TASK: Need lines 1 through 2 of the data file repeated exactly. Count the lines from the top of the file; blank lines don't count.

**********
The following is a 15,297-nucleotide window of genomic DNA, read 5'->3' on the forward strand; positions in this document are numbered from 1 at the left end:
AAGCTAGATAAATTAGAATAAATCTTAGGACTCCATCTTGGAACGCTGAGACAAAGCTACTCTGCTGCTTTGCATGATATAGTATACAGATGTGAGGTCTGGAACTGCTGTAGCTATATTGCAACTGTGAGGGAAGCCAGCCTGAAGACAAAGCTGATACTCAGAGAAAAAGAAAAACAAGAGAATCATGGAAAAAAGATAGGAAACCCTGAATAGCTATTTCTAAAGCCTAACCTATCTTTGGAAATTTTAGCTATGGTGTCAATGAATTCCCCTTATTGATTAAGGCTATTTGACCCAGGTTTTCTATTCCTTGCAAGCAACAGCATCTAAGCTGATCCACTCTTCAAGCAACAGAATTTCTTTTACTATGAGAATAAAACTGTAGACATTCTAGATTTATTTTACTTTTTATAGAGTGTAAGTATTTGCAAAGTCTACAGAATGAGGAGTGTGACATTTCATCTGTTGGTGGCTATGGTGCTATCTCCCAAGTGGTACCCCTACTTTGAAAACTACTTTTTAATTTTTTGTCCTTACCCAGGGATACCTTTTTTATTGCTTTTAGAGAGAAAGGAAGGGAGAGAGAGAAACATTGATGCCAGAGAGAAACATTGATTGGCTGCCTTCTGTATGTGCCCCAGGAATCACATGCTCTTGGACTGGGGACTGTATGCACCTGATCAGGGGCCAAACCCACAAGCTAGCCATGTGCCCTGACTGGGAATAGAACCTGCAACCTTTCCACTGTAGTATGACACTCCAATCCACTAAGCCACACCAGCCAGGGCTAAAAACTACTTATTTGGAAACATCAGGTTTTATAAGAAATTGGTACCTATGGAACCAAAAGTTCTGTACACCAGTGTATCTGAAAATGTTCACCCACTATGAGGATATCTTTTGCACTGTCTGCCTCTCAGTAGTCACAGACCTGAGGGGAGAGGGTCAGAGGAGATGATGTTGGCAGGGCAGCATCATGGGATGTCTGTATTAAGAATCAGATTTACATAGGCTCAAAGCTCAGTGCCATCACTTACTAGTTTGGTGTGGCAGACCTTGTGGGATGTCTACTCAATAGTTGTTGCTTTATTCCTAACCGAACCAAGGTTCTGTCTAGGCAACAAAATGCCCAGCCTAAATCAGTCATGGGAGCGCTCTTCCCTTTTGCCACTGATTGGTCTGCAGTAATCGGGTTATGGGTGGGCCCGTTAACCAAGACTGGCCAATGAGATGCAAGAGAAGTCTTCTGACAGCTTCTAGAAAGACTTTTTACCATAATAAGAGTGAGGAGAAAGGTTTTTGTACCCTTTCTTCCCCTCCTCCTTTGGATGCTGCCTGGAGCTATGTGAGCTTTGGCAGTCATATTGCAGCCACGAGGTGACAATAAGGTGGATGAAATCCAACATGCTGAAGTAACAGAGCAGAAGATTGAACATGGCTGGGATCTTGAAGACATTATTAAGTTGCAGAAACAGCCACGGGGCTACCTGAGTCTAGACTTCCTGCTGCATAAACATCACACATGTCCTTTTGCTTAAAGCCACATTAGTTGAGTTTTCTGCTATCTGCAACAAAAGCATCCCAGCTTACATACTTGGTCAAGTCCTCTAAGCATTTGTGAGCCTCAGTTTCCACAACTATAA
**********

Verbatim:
The following is a 15,297-nucleotide window of genomic DNA, read 5'->3' on the forward strand; positions in this document are numbered from 1 at the left end:
AAGCTAGATAAATTAGAATAAATCTTAGGACTCCATCTTGGAACGCTGAGACAAAGCTACTCTGCTGCTTTGCATGATATAGTATACAGATGTGAGGTCTGGAACTGCTGTAGCTATATTGCAACTGTGAGGGAAGCCAGCCTGAAGACAAAGCTGATACTCAGAGAAAAAGAAAAACAAGAGAATCATGGAAAAAAGATAGGAAACCCTGAATAGCTATTTCTAAAGCCTAACCTATCTTTGGAAATTTTAGCTATGGTGTCAATGAATTCCCCTTATTGATTAAGGCTATTTGACCCAGGTTTTCTATTCCTTGCAAGCAACAGCATCTAAGCTGATCCACTCTTCAAGCAACAGAATTTCTTTTACTATGAGAATAAAACTGTAGACATTCTAGATTTATTTTACTTTTTATAGAGTGTAAGTATTTGCAAAGTCTACAGAATGAGGAGTGTGACATTTCATCTGTTGGTGGCTATGGTGCTATCTCCCAAGTGGTACCCCTACTTTGAAAACTACTTTTTAATTTTTTGTCCTTACCCAGGGATACCTTTTTTATTGCTTTTAGAGAGAAAGGAAGGGAGAGAGAGAAACATTGATGCCAGAGAGAAACATTGATTGGCTGCCTTCTGTATGTGCCCCAGGAATCACATGCTCTTGGACTGGGGACTGTATGCACCTGATCAGGGGCCAAACCCACAAGCTAGCCATGTGCCCTGACTGGGAATAGAACCTGCAACCTTTCCACTGTAGTATGACACTCCAATCCACTAAGCCACACCAGCCAGGGCTAAAAACTACTTATTTGGAAACATCAGGTTTTATAAGAAATTGGTACCTATGGAACCAAAAGTTCTGTACACCAGTGTATCTGAAAATGTTCACCCACTATGAGGATATCTTTTGCACTGTCTGCCTCTCAGTAGTCACAGACCTGAGGGGAGAGGGTCAGAGGAGATGATGTTGGCAGGGCAGCATCATGGGATGTCTGTATTAAGAATCAGATTTACATAGGCTCAAAGCTCAGTGCCATCACTTACTAGTTTGGTGTGGCAGACCTTGTGGGATGTCTACTCAATAGTTGTTGCTTTATTCCTAACCGAACCAAGGTTCTGTCTAGGCAACAAAATGCCCAGCCTAAATCAGTCATGGGAGCGCTCTTCCCTTTTGCCACTGATTGGTCTGCAGTAATCGGGTTATGGGTGGGCCCGTTAACCAAGACTGGCCAATGAGATGCAAGAGAAGTCTTCTGACAGCTTCTAGAAAGACTTTTTACCATAATAAGAGTGAGGAGAAAGGTTTTTGTACCCTTTCTTCCCCTCCTCCTTTGGATGCTGCCTGGAGCTATGTGAGCTTTGGCAGTCATATTGCAGCCACGAGGTGACAATAAGGTGGATGAAATCCAACATGCTGAAGTAACAGAGCAGAAGATTGAACATGGCTGGGATCTTGAAGACATTATTAAGTTGCAGAAACAGCCACGGGGCTACCTGAGTCTAGACTTCCTGCTGCATAAACATCACACATGTCCTTTTGCTTAAAGCCACATTAGTTGAGTTTTCTGCTATCTGCAACAAAAGCATCCCAGCTTACATACTTGGTCAAGTCCTCTAAGCATTTGTGAGCCTCAGTTTCCACAACTATAA